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Your beach vacation can boost your mental health. Experts share 3 ways to make the most of it.

Few things are better — or more relaxing — than whiling your summer away at the beach. If your idea of heaven involves sinking your toes into the sand as the sun warms you back up after a dip in the ocean, you’re probably not surprised to learn that spending time by the water does wonders for the mind and mood. And, experts say, there are smart ways to get even more mental health benefits out of your seaside stay.

“A beach vacation is a wonderful time to carve out some time for yourself and give yourself the opportunity and space to focus on your own mental health and wellness,” counselor and certified life coach Rosa Talavera-Kaufman tells Yahoo Life.

Here’s what experts recommend doing to maximize those feel-good vibes during your next trip to the beach.

Lounging with a beach read is all well and good, but aim to try one brand-new experience to stimulate your body and brain for the long term. That could be as simple as hopping on a paddleboard for the first time, but you can also up the ante by adding a bucket-list experience to your itinerary, such as swimming in a bioluminescent bay among microorganisms that light up in a shocking neon blue.

“It’s frightening, in a primal way, to lower yourself into dark, murky water,” Seattle lawyer Julia Guarino tells Yahoo Life of trying the latter at the oceanfront resort Excellence Oyster Bay in Montego Bay, Jamaica. “But watching the magical blue glow spread out from your hands while you swim — I’ve never experienced anything like it,” she says, noting a feeling of wonder that many beachgoers experience when swimming in bioluminescence.

Studies have shown that this very sense of awe can be good for both your mental and physical health. Psychologist Reena Patel agrees: “Spending time in a new environment [and] engaging in enjoyable activities can uplift mood, stimulate creativity and inspire fresh ideas,” she tells Yahoo Life. “When on a beach vacation, this is the perfect time to try something new.”

According to Patel, the calming effects of a simple beach walk are known to help reduce anxiety. “As you are walking on the sand with bare feet, this is a great time to take advantage of your environment and practice grounding,” she explains.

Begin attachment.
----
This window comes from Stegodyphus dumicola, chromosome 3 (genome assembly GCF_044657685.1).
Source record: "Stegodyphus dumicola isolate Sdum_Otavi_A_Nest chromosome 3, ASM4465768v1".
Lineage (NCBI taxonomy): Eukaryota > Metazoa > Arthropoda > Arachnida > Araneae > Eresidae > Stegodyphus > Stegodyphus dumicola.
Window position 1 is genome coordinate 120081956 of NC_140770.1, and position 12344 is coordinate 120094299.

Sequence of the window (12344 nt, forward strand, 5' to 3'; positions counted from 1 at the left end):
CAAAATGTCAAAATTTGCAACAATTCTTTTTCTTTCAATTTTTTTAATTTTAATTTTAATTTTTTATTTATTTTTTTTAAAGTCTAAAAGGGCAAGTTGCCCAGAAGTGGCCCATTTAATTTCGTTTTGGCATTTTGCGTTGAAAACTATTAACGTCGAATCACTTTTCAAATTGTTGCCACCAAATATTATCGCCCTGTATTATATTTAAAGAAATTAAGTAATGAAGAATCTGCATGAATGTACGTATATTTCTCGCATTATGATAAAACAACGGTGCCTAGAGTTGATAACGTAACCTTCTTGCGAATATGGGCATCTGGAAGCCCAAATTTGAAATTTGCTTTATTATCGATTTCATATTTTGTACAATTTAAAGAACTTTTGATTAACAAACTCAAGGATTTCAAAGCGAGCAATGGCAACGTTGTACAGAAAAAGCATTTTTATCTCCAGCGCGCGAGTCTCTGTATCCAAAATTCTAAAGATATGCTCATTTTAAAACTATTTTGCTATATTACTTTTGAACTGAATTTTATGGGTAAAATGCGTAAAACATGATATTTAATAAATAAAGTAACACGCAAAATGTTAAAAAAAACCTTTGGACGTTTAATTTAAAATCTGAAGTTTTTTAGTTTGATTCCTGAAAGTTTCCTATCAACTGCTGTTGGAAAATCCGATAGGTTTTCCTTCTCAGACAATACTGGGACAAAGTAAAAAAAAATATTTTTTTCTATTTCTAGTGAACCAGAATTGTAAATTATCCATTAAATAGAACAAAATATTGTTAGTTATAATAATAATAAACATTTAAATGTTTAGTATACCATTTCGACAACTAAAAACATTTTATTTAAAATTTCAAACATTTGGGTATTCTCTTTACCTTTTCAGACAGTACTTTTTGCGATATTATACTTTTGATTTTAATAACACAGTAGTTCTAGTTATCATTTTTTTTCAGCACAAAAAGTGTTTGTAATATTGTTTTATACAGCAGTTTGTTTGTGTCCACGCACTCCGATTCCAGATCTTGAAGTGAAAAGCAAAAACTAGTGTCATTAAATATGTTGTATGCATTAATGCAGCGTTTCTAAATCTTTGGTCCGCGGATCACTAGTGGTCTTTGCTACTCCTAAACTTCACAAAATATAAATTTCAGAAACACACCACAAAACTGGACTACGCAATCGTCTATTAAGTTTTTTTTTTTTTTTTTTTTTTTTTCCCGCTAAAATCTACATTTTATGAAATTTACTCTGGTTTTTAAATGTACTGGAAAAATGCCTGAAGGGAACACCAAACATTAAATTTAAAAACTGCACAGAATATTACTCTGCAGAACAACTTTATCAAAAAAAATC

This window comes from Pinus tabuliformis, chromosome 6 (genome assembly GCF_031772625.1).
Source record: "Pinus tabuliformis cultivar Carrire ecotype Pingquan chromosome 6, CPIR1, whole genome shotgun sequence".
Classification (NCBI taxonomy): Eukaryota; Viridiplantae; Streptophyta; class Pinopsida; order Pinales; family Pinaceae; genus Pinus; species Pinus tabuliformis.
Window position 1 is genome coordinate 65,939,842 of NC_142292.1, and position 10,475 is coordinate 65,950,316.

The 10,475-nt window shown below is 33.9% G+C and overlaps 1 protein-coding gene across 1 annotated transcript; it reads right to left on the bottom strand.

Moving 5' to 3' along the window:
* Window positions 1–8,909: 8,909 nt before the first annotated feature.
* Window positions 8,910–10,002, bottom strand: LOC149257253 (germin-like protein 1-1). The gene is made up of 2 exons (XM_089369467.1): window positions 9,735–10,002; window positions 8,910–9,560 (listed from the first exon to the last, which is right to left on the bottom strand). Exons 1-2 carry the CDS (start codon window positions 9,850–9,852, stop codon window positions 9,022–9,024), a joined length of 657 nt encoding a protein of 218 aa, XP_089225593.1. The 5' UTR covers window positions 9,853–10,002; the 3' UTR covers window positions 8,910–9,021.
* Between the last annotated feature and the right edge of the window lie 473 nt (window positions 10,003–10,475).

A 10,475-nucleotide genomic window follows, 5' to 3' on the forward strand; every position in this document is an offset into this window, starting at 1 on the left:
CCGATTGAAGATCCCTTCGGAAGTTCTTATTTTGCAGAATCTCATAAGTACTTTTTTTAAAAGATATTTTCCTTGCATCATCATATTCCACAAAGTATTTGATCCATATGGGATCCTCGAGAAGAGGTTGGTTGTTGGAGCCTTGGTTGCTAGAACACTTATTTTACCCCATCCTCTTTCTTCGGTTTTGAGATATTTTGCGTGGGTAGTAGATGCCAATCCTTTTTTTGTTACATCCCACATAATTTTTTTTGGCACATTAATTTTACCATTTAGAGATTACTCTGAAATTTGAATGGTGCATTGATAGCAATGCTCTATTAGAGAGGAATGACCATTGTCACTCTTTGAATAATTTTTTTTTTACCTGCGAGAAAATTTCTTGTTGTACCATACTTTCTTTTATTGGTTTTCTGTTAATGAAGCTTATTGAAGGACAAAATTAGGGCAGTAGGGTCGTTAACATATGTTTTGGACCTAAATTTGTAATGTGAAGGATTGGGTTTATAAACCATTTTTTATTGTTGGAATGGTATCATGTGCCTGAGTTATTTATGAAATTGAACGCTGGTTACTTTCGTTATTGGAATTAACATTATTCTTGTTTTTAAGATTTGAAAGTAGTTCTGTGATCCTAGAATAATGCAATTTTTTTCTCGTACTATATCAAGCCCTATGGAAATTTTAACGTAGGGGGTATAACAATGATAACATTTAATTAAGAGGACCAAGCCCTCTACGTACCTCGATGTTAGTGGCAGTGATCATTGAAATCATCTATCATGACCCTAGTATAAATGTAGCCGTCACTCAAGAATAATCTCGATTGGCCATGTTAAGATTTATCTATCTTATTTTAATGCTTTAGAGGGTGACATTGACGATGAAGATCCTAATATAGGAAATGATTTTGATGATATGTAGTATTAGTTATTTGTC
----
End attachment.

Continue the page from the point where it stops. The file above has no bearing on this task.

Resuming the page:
“Maximizing a beach vacation can take the form of what I like to call mini-grounding techniques,” behavioral health clinician Mark Debus tells Yahoo Life. “This can include walks along the beach, and focusing on feeling the sand and waves on your feet and ankles.” He notes that people often subconsciously bring anxiety and tension from their home or work environments with them on vacation, and that practicing grounding strategies on a beach walk can help focus on mindfulness — and even lead to a reduction in heart rate and blood pressure.

“In general, focus on the physical environment around you,” Debus suggests. “Remain grounded, and do your best to detach and take your mind off things unrelated to relaxation.”

Life coach Talavera-Kaufman suggests taking that grounding walk under a full moon for maximum benefits. “For those seeking to connect with their intuitive side, visiting the beach at night under a full moon and stars can be a powerful experience,” she says. Moon cycles impact behavior, she explains, so being on the beach under a full moon “can help spark intuition alongside meditation and grounding practices.”

It might sound woo-woo, but plenty of beachgoers — and scientific studies too — will attest that there is something about being by the water that brings peace, calm and clarity. “It’s really great for your mental health and is a great opportunity for self-reflection, intentional thinking and meditation,” adds Talavera-Kaufman.

In the age of digital nomadism, working while “on vacation” — aka the “workation” — is having a moment. But keeping those Zoom calls and work appointments is actually going to do damage to the potential physical and mental benefits of that beach trip, explains Debus. Instead, he advises travelers to “make an appointment with the beach!”

Aye Moah is a workplace mental health expert and the CEO of the productivity brand Boomerang — and she’s no stranger to the phenomenon of feeling unable to turn your brain off just because you’re at the beach. “It can be difficult to fully relax and enjoy your vacation with the stress of work in the background of your mind,” Moah says. She advises doing some simple prep steps prior to your holiday to remove work anxiety in advance and ensure you can truly unplug once you arrive at your destination.

“Set clear boundaries with your manager and your team before leaving about your availability,” she tells Yahoo Life. “By telling your team what they can expect — and you should make it clear that you’ll be fully offline — you avoid any chance for confusion.” Next, take a look at upcoming deadlines and send anything that you can in advance. Finally, leave behind a memo detailing whom your colleagues should contact for different types of questions or issues. “This way,” Moah explains, “if anyone in your company or externally has any questions while you’re out, they can be handled and you don’t come back to 100 piled-up tasks. And you’ll be able to focus on relaxing knowing that nothing is going to slip through the cracks while you’re out.”

Once you arrive on that long-awaited vacation, it’s time for the most difficult and powerful step of all: “Disconnect work email from your phones,” urges Moah. And turn off notifications for Slack or Teams — or better yet, uninstall the apps entirely until you return. “Ultimately,” she says, you should “focus on fully unplugging — you’ll come back less stressed and more creative.”


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